Political changes at the top of two of the euro zone's most troublesome economies boosted world stocks Wednesday as investors bet that new brooms may help ease the currency bloc's debt crisis.

Italian Prime Minister Silvio Berlusconi said late Tuesday that he would step down after parliament passes budget reforms. Greece, meanwhile, was struggling to create a consensus government under a new prime minister.

Although Berlusconi's pledge to resign may lead to a period of political uncertainty in the euro zone's third largest economy, his often controversial presence at the top has been viewed by many in the markets as a block to fiscal reform.

In Greece, a government spokesman said a new coalition would be announced later in the day, although there was no indication of a deal on a new prime minister to lead the country back from the brink of bankruptcy.

World stocks as measured by MSCI were up more than a quarter of a percent, while in Europe the FTSEurofirst 300 <.FTEU3> rose around 0.9 percent.

Although there's still a lack of clarity as to precisely how the next (Italian) leadership will be formed, investors are clearly encouraged by the fact there will now be change at the top and for the time being at least, this is bringing the bulls back into play, said Terry Pratt, trader at IG Markets.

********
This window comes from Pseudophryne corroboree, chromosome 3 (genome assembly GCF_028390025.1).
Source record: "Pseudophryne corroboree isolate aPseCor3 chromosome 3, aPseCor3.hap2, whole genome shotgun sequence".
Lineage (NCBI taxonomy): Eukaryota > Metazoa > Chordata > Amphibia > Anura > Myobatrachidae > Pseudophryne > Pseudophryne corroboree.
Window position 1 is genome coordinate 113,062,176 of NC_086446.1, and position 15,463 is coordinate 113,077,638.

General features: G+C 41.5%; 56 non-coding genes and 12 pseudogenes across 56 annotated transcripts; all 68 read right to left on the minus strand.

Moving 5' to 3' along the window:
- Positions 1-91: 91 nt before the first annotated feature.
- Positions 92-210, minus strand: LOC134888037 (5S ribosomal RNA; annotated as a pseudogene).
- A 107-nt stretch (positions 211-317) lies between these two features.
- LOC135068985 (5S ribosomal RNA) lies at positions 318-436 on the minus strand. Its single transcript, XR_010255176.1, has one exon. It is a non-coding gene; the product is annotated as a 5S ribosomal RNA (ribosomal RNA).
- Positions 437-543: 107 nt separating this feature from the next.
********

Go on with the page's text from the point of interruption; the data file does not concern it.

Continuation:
Earlier, in Japan, the Nikkei average <.N225> closed up nearly 1.2 percent on optimism about Italy, which is also the world's third largest debt market.

Shares of camera maker Olympus <7733.T> fell 20 percent. On Tuesday, the scandal-hit firm said for the first time that contentious acquisitions helped it cover losses on securities investments dating back to the 1980s.

DEBT PRESSURE

Berlusconi's pledge to go did little to ease the pressure on the country's debt.

Yield's on 10-year Italian bonds were slightly higher, above 6.7 percent and heading toward the 7 percent level that is generally viewed as unsustainable.

Core German debt was also weaker as investors favored stocks.

(German) markets will be down, obviously, but we'll see what the alternatives (to Berlusconi) are, one trader said.

The euro, beset by the region's two-year debt crisis, rose 0.2 percent against the Swiss franc, where there were concerns about central bank intervention.

But it shed 0.1 percent to $1.3762, down from $1.3773 late in New York and well off a 2-month high of $1.4248 hit on October 27.

(Additional reporting by Marius Zaharia and Atul Prakash; editing by Anna Willard)